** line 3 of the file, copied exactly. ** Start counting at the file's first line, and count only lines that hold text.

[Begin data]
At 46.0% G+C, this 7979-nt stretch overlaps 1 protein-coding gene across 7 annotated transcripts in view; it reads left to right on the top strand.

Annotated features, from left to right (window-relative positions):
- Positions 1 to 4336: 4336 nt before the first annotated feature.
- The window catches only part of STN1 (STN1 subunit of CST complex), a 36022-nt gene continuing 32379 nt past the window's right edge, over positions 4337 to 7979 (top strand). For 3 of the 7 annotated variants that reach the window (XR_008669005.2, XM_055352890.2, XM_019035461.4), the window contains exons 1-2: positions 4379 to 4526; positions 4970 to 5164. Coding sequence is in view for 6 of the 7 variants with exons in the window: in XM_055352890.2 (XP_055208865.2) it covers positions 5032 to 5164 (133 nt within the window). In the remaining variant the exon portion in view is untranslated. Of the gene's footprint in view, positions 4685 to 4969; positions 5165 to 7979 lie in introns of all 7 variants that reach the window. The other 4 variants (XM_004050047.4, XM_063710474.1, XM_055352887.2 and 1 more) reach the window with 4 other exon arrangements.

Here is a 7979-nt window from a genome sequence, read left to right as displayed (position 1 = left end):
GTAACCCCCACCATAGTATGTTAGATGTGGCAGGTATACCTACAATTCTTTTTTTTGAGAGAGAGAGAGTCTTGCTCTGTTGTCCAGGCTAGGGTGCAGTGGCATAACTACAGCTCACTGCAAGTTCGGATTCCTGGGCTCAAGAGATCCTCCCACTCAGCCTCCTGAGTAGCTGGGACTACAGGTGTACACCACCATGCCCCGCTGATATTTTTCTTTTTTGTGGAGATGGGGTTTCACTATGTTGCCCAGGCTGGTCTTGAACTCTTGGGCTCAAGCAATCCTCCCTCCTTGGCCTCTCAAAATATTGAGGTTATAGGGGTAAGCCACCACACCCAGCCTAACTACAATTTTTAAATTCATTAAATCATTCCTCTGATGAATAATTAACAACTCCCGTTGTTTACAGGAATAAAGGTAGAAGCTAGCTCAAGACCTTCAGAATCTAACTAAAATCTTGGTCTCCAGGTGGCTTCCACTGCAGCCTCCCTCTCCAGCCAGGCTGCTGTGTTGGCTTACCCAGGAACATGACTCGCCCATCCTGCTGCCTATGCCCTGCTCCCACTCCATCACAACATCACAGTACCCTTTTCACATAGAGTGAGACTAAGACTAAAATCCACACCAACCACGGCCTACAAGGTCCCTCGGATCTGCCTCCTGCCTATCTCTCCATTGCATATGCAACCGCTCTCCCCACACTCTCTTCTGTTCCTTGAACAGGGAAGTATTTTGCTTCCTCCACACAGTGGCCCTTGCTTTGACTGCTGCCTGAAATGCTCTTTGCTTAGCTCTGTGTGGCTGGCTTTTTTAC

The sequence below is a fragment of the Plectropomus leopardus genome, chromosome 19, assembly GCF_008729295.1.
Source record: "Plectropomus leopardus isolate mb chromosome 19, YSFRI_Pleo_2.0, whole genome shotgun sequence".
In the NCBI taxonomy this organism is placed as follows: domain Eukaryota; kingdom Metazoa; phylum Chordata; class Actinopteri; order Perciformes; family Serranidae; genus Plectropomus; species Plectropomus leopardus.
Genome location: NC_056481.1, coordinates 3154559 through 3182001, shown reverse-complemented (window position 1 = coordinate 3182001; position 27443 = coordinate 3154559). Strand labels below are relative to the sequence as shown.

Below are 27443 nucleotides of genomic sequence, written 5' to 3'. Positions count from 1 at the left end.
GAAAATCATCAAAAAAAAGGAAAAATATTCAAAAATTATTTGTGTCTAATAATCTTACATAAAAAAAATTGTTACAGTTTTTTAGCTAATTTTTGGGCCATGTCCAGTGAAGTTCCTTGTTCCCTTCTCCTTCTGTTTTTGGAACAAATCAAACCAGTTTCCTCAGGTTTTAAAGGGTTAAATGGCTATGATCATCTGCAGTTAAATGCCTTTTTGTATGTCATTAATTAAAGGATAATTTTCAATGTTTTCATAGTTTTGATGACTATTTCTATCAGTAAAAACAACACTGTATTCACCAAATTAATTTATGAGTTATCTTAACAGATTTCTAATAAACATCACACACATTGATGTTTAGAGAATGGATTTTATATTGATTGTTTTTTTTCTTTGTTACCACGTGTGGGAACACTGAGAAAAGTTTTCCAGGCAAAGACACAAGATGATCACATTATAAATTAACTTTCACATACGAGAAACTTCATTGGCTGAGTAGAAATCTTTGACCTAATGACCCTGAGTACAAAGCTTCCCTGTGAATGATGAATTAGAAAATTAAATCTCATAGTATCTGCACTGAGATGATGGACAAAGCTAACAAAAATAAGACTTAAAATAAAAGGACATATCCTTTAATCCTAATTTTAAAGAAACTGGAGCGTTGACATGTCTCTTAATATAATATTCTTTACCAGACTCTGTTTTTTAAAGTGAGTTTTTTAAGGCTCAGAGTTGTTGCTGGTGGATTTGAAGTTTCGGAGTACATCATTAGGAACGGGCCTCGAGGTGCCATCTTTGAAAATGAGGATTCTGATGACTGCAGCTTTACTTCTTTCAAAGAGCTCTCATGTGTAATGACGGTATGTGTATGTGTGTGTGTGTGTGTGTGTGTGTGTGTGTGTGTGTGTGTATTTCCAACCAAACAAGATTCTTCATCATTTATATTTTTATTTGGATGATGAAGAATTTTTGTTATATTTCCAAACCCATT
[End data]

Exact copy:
- Positions 1 to 4336: 4336 nt before the first annotated feature.